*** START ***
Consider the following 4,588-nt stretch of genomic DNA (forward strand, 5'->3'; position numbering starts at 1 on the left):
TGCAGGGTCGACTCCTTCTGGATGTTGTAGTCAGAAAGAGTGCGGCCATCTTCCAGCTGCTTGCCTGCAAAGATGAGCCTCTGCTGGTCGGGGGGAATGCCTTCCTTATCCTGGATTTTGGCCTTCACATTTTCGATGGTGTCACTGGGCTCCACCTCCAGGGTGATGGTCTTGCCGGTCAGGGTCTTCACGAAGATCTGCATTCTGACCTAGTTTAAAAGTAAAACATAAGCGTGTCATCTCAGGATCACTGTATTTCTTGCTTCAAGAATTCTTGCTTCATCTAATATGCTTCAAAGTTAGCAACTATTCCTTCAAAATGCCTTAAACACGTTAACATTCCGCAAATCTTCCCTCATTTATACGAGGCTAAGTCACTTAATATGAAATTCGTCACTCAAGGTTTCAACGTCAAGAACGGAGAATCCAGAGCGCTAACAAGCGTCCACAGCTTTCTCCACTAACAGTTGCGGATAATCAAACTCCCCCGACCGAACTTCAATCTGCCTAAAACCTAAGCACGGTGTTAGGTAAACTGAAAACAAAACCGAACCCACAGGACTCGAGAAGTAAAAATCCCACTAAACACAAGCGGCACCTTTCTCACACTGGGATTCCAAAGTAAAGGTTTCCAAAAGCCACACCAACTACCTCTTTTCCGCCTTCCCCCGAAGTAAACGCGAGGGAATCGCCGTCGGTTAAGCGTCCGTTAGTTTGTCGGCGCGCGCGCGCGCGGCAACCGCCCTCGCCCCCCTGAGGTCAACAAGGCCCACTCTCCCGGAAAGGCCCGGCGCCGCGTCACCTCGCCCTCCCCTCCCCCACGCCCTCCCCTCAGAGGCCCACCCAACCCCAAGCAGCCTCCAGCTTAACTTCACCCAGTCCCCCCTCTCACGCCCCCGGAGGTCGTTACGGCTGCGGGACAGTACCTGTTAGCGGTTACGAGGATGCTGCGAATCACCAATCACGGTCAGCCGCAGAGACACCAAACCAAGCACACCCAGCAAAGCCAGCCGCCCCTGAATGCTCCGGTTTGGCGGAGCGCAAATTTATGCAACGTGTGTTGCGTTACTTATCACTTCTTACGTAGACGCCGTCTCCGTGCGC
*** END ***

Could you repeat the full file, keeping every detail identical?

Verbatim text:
Consider the following 4,588-nt stretch of genomic DNA (forward strand, 5'->3'; position numbering starts at 1 on the left):
TGCAGGGTCGACTCCTTCTGGATGTTGTAGTCAGAAAGAGTGCGGCCATCTTCCAGCTGCTTGCCTGCAAAGATGAGCCTCTGCTGGTCGGGGGGAATGCCTTCCTTATCCTGGATTTTGGCCTTCACATTTTCGATGGTGTCACTGGGCTCCACCTCCAGGGTGATGGTCTTGCCGGTCAGGGTCTTCACGAAGATCTGCATTCTGACCTAGTTTAAAAGTAAAACATAAGCGTGTCATCTCAGGATCACTGTATTTCTTGCTTCAAGAATTCTTGCTTCATCTAATATGCTTCAAAGTTAGCAACTATTCCTTCAAAATGCCTTAAACACGTTAACATTCCGCAAATCTTCCCTCATTTATACGAGGCTAAGTCACTTAATATGAAATTCGTCACTCAAGGTTTCAACGTCAAGAACGGAGAATCCAGAGCGCTAACAAGCGTCCACAGCTTTCTCCACTAACAGTTGCGGATAATCAAACTCCCCCGACCGAACTTCAATCTGCCTAAAACCTAAGCACGGTGTTAGGTAAACTGAAAACAAAACCGAACCCACAGGACTCGAGAAGTAAAAATCCCACTAAACACAAGCGGCACCTTTCTCACACTGGGATTCCAAAGTAAAGGTTTCCAAAAGCCACACCAACTACCTCTTTTCCGCCTTCCCCCGAAGTAAACGCGAGGGAATCGCCGTCGGTTAAGCGTCCGTTAGTTTGTCGGCGCGCGCGCGCGCGGCAACCGCCCTCGCCCCCCTGAGGTCAACAAGGCCCACTCTCCCGGAAAGGCCCGGCGCCGCGTCACCTCGCCCTCCCCTCCCCCACGCCCTCCCCTCAGAGGCCCACCCAACCCCAAGCAGCCTCCAGCTTAACTTCACCCAGTCCCCCCTCTCACGCCCCCGGAGGTCGTTACGGCTGCGGGACAGTACCTGTTAGCGGTTACGAGGATGCTGCGAATCACCAATCACGGTCAGCCGCAGAGACACCAAACCAAGCACACCCAGCAAAGCCAGCCGCCCCTGAATGCTCCGGTTTGGCGGAGCGCAAATTTATGCAACGTGTGTTGCGTTACTTATCACTTCTTACGTAGACGCCGTCTCCGTGCGC